Lately, there's been no shortage of news coverage on overt workplace sexism. But alongside these more explicit examples, there is subtle sexism — which is oftentimes even more dangerous, because subtly sexist language and actions can be more difficult to call out. You may even think it’s all in your head.
Subtle sexism can appear in various, stealthy ways:
- In a meeting, perhaps all men look at you to take notes since "women are good at that;"
- You get asked if it's "that time of the month" for simply disagreeing with someone;
- Or you get interrupted by a male colleague who repeats exactly what you were saying but gets the credit for it.
Individually, these examples seem trivial, but when experienced frequently it can become frustrating and make you feel undermined.
What should you do when this happens? Let it go? Say something about it? You may not always be sure if it was a serious remark or if it was a joke, and you don’t want to put your reputation, or even your job, at risk.
Here are three powerful recommendations to keep in mind when you find yourself in a similar situation:
1. Choose your battles.
As Deanne Bell, co-host of CNBC’s Make Me a Millionaire Inventor, said in an interview: “We all make sexist assumptions or remarks—myself included—but we all have different levels of awareness. I gauge that level of awareness and craft my actions and words accordingly. If it’s someone I think will be receptive to being confronted, then I will respectfully bring it up. If it’s a comment from someone whom I rarely interact with professionally, I take a deep breath and move on. And in every case, I strive to prove them wrong.”
An executive by the name of Emily who was featured in our book, "Worldly Women," shared that she was sensitive to company and geographic culture when deciding how to assert her authority and role. She recalled, “When I was in Budapest, my deputy was a man, and we’d often travel together in the Former Soviet Union, and almost inevitably, they would think, he is the boss.” She added: “We used to laugh about it…see how long it [would] take them to figure out who was...the boss.”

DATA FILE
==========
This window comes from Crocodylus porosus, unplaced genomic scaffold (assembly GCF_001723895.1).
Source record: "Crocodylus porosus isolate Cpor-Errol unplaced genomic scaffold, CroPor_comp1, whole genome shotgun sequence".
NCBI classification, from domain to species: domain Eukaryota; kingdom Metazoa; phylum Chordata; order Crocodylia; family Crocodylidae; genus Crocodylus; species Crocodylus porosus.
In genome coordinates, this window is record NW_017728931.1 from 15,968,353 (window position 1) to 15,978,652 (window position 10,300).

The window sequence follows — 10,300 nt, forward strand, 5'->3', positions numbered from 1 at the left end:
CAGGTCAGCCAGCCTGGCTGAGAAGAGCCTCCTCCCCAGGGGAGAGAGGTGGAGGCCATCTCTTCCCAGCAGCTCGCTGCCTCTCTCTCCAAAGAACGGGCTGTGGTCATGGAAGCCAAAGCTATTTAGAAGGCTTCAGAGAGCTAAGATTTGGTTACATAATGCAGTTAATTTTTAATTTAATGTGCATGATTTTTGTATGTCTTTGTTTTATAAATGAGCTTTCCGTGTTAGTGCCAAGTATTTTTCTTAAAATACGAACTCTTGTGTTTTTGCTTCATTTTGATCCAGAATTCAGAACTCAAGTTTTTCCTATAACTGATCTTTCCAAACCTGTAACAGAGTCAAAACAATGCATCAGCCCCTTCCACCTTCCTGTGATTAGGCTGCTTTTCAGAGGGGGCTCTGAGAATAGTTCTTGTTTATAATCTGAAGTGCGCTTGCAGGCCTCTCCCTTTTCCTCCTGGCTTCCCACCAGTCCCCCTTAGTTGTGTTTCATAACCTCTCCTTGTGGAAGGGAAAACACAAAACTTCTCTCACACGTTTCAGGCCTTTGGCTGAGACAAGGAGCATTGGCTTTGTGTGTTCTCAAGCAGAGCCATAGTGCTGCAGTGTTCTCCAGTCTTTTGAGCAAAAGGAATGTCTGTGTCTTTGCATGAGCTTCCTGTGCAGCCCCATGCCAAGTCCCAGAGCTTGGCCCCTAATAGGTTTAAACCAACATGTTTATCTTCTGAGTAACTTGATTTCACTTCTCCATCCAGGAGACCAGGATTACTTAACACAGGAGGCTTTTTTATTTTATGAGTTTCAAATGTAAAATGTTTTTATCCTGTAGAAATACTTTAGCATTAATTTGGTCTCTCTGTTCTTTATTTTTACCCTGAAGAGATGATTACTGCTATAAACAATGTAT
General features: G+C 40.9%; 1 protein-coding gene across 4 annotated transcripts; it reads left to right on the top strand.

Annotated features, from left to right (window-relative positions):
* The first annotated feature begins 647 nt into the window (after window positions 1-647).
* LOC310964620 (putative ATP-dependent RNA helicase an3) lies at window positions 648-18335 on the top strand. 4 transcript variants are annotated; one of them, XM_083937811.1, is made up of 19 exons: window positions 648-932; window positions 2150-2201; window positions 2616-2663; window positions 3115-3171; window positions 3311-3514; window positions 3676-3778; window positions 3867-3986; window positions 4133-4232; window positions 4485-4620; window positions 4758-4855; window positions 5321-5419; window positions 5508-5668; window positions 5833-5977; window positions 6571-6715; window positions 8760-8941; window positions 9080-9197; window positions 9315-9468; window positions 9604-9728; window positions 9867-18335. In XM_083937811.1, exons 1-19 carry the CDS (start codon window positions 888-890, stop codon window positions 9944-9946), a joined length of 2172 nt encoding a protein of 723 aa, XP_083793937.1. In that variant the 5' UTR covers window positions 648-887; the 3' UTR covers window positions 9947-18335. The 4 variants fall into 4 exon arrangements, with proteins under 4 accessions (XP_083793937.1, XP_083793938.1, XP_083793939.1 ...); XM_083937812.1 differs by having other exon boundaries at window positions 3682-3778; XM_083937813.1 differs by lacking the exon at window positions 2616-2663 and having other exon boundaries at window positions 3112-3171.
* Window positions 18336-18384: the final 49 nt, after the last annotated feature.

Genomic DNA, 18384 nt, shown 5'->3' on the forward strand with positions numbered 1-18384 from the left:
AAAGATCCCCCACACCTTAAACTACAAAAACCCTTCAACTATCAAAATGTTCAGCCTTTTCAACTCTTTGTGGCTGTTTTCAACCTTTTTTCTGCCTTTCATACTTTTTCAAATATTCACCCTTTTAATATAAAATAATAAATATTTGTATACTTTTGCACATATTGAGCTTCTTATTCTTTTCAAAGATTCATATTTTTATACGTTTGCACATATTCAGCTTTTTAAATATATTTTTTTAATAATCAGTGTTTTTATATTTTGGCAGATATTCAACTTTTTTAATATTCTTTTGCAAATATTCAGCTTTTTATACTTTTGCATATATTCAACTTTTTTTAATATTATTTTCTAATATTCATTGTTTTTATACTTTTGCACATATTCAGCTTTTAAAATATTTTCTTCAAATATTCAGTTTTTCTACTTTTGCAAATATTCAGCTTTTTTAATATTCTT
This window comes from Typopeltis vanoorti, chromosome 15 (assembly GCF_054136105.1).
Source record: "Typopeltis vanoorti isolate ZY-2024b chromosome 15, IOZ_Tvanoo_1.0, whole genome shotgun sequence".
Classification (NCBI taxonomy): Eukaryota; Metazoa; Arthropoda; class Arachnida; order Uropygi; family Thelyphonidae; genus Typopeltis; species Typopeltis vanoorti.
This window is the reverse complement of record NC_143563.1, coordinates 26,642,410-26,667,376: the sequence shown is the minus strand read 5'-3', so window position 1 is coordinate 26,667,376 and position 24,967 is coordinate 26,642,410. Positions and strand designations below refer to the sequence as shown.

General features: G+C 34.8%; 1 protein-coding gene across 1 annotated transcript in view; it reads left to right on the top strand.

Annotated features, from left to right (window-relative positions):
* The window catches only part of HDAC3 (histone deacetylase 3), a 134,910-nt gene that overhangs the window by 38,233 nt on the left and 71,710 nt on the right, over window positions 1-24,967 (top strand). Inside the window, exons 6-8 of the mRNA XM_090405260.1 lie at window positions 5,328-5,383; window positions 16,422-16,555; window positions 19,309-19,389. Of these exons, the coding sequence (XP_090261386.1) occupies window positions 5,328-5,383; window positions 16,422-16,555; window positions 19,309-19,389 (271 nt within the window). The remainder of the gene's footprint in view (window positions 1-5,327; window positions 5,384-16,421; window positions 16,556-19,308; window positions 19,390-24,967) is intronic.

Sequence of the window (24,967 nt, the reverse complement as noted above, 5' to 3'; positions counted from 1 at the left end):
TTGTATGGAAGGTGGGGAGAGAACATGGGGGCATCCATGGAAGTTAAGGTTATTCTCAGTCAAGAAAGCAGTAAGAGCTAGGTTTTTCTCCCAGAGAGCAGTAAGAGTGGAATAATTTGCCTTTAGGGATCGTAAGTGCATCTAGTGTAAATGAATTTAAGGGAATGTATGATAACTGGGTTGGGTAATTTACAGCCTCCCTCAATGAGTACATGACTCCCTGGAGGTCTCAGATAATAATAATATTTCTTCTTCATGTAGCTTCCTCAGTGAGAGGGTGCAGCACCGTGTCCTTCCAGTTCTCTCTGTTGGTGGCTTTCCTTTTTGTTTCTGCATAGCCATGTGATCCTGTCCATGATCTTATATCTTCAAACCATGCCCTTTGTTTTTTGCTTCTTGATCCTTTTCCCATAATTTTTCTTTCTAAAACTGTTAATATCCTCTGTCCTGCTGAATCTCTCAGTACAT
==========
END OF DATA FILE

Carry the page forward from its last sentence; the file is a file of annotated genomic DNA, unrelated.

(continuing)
If the comment is worth addressing, consider first what the reaction might be. Depending on their personality, they may be open to feedback, or they could dismiss your comment (“It was just a joke.”) or get defensive (“What are you accusing me of?”). Also, what authority do they have over you? Can and are they likely to punish you for speaking up? If that is the case (e.g. because you know women who have been fired when they addressed a similar issue) then you know what the consequences might be and decide whether you think it is worth it.
2. Avoid sarcasm and employ direct communication.
Sarcasm is typically a cutting remark that takes the form of humor. Rather than being considered as humor, a sarcastic remark can easily be interpreted as disrespectful, impolite, and insincere. If you decide to address a sexist remark, say it as if the person didn’t mean to offend you. Most of the time they don’t even realize their remark was offensive. You can explain how it makes you feel: “I know it wasn’t your intent, but that made me feel very uncomfortable.” That is more likely to change their behavior in the future. You can also ask them questions about what they meant with the comment. By starting a discussion you can learn about and make them aware of their biases. Speak to them separately, so as to save them from public embarrassment.
3. Form a support group.
Just as Jessica Bennet did with her Feminist Fight Club, gather a group of women in your department, area, or network. You can share experiences, doubts and tips - not only about sexism but on a lot of topics. Knowing that a group of women have your back will make you feel empowered and more confident. More in general, professional relationships with superiors, peers, teams, and clients are the building blocks for navigating through challenging times.
If subtle sexism evolves into something occurring on a regular basis and makes you growingly uncomfortable, we suggest you bring this up with your manager or HR. If you decide to do this, make sure to take note of the incidents and be specific (who, what, where, when). Your case will be stronger with a detailed record.
We founded Leverage HR with a simple vision - transition talented women to the top through an international, multilingual network of qualified coaches and trainers. We inspire our clients to understand their talents and how to leverage them to maximize their personal leadership to achieve results. Since the publication of Worldly Women, we have developed and implemented solutions to create diverse leadership teams with some of the most notable Fortune 500 and Fortune 1000 companies, and NGOs across the US and Europe.
This article was written by a FGB Contributor.